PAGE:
Fair enough. Sometimes there’s no avoiding it. Your luck runs out in a number of ways and a character (or indeed, the whole party) dies and it’s random. There’s nothing dramatic or meaningful about the loss, it’s just very sudden and seemingly out of your control. And while this may jive with the way the world works sometimes (man, that got dark fast), you’re there playing a game to get away from that.

If I wanted random character deaths, and sad reminders of my all too fragile existence, I’d turn on HBO Go.

Now obviously this is where spells like resurrection and the like come in–but say your party doesn’t have access to these things. What can you do? Especially if it’s not just one character, but the whole party that ends up dead.

Well, you can take advantage of the fact that you’re in a magical world where there’s all manner of things that happen in the afterlife. After all, there are a number of stories about heroes fighting their way back from the underworld. You can use this as an opportunity to play up the mythology of your campaign.

Maybe this is a chance to dig through all the extraplanar monsters in the manual and throw together a few encounters that represent them wandering the plains of Limbo. They could go on a bogus journey, pursued by monsters, as they try and find their way back to the land of the living. If you really want to play up the consequences of their death, let them watch what’s happening in the world while their spirits are hanging out like a bunch of Class V Free-Roaming Vapors.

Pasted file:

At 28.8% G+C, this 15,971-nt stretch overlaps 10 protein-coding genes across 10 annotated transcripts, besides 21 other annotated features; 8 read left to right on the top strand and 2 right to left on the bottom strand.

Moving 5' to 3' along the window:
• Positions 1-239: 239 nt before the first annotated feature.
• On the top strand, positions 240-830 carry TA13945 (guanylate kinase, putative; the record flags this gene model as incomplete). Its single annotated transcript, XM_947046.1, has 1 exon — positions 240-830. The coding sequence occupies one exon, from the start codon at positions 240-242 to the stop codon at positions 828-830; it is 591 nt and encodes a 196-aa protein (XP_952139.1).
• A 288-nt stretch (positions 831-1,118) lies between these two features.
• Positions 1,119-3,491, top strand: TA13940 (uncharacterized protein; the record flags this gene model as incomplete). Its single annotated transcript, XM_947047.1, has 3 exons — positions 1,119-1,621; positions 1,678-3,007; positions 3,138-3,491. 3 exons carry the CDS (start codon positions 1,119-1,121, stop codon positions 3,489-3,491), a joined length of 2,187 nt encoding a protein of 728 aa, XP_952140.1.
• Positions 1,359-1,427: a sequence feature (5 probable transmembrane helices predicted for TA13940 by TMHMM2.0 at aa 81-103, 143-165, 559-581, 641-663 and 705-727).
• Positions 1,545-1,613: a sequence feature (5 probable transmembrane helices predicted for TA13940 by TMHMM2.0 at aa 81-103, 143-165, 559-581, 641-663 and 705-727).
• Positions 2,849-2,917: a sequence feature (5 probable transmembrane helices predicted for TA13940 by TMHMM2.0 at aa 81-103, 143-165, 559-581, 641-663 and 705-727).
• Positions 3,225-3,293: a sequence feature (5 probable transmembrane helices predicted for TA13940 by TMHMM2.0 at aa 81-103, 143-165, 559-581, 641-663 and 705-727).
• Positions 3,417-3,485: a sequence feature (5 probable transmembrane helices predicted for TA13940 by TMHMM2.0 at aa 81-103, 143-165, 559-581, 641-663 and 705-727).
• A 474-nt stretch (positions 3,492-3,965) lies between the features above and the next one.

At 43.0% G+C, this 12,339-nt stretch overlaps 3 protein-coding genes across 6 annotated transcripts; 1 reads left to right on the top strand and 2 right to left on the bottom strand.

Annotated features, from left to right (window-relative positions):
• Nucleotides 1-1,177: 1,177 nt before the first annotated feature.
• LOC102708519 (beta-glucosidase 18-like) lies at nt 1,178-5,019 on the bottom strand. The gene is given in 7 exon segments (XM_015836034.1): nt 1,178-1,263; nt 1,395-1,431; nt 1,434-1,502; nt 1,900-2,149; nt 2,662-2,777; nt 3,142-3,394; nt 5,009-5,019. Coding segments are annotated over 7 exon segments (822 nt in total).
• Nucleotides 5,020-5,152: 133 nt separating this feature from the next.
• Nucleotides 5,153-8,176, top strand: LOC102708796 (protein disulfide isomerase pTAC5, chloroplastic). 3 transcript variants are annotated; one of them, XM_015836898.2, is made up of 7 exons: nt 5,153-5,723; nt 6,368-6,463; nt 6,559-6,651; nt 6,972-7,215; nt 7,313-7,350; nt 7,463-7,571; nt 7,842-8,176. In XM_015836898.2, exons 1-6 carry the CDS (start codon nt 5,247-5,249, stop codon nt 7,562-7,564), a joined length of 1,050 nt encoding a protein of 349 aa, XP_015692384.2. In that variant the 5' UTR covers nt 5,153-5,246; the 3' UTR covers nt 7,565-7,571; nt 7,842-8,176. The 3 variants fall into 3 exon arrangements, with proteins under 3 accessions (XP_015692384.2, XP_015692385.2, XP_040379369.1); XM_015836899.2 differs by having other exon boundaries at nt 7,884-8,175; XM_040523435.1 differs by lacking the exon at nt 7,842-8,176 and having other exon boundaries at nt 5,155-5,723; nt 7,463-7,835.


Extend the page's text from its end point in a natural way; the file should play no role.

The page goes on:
Divine Intervention

Speaking of mythology though–odds are good their are gods in the world you’re playing with. Or other powerful creatures who are just as capable of bringing the dead back to life. While wandering the planes of limbo, their souls could end up coming across a beatific avatar of a god, bound by archaic rules that forbid them from directly intervening in the world, but now that the players are dead, they can sort of skirt a gray area of the rules for the games of divinity.

Or maybe there’s something darker that binds their souls and breathes life back into them, but at a hidden cost the players did not consent to. Like a certain Raven Queen–or any of the other gods of Death. The point is you can use the death of the players as an opportunity to further your story by adding an unexpected twist.

I’m not saying bring the characters back just for the sake of continuing the campaign, but rather, take some time to find a purpose within the story you’re telling to bring them back. When a player dies there should be consequences, but the loss of a character isn’t the only possibility. Having an obligation or geas to fulfill could make things interesting when the party’s mission comes into conflict with it.

We’ve been geased to be excellent to each other…

Or if they’ve learned some terrible fate about to befall the world, you could have every excuse you need to get the next part of your campaign kicking. When done right, it’s a little like a magic trick–you are juggling things behind the scenes, and maybe you didn’t plan for everyone to die–but having a little bit of a framework there at the back of your mind can make your follow-up seem planned.